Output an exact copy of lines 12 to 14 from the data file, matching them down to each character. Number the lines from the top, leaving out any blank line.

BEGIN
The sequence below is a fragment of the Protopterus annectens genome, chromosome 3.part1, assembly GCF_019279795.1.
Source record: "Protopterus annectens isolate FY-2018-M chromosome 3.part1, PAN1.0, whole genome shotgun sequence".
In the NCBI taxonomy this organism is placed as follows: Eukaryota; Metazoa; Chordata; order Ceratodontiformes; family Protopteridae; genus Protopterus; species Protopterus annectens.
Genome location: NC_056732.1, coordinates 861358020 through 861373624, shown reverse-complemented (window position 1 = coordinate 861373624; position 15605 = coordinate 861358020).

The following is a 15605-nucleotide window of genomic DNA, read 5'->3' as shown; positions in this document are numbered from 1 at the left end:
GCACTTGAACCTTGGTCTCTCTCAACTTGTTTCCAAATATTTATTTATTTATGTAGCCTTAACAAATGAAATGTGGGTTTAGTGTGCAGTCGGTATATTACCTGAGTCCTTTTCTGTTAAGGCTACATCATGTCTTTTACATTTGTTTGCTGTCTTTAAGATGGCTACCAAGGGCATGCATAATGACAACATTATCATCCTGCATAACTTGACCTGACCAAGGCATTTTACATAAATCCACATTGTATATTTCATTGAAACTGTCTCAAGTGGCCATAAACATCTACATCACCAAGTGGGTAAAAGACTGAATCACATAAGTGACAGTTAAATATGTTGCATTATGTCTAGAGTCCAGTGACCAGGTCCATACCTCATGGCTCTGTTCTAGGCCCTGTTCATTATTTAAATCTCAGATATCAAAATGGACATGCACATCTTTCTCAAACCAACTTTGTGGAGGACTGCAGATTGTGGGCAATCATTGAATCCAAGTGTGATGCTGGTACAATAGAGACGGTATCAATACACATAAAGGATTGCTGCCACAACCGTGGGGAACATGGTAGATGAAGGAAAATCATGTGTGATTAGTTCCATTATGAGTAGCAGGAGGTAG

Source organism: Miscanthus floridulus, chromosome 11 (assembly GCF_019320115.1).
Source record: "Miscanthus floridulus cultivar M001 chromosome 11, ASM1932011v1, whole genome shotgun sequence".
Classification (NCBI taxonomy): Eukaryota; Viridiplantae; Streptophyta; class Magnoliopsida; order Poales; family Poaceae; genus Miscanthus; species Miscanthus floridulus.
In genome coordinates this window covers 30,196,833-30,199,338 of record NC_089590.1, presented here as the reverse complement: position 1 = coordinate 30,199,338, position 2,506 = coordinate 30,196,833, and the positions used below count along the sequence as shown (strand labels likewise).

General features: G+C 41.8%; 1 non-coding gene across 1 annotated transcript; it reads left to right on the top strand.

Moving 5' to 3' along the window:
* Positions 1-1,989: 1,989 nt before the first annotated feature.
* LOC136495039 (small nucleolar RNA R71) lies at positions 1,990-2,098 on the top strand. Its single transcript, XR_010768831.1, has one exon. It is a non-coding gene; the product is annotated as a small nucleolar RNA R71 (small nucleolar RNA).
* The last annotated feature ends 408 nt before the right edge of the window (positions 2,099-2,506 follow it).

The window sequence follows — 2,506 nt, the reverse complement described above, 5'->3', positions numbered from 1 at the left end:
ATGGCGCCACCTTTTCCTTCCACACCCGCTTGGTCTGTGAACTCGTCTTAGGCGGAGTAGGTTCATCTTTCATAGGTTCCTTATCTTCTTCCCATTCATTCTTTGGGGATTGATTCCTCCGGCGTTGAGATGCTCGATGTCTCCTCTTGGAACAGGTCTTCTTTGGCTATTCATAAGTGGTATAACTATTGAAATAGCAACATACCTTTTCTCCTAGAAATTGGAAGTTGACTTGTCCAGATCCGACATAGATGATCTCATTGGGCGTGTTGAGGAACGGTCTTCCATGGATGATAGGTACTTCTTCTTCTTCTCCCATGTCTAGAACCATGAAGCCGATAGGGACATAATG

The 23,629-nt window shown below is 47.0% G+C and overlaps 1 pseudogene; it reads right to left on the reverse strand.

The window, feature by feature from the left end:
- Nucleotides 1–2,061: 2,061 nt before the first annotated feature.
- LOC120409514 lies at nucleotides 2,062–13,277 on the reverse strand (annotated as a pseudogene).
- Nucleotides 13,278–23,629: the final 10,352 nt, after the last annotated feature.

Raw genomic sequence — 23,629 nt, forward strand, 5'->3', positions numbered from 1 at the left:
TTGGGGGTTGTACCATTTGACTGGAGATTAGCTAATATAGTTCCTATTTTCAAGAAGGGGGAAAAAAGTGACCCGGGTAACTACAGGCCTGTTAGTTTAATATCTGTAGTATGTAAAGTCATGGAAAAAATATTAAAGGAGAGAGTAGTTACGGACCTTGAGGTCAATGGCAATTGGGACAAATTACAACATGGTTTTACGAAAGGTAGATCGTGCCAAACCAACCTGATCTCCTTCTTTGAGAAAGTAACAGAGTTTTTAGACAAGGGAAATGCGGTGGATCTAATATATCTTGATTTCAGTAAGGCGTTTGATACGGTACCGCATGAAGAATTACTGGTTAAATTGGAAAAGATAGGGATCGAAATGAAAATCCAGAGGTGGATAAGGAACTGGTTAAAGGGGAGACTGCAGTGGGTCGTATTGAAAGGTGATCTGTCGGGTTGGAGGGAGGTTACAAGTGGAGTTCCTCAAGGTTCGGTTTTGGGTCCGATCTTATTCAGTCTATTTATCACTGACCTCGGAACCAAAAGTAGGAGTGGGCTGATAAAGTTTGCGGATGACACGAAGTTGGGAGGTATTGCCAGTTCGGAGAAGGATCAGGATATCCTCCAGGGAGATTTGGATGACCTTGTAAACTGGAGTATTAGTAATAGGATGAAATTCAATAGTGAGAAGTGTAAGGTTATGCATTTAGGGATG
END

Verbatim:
Moving 5' to 3' along the window:
* Positions 1-1,989: 1,989 nt before the first annotated feature.
* LOC136495039 (small nucleolar RNA R71) lies at positions 1,990-2,098 on the top strand. Its single transcript, XR_010768831.1, has one exon. It is a non-coding gene; the product is annotated as a small nucleolar RNA R71 (small nucleolar RNA).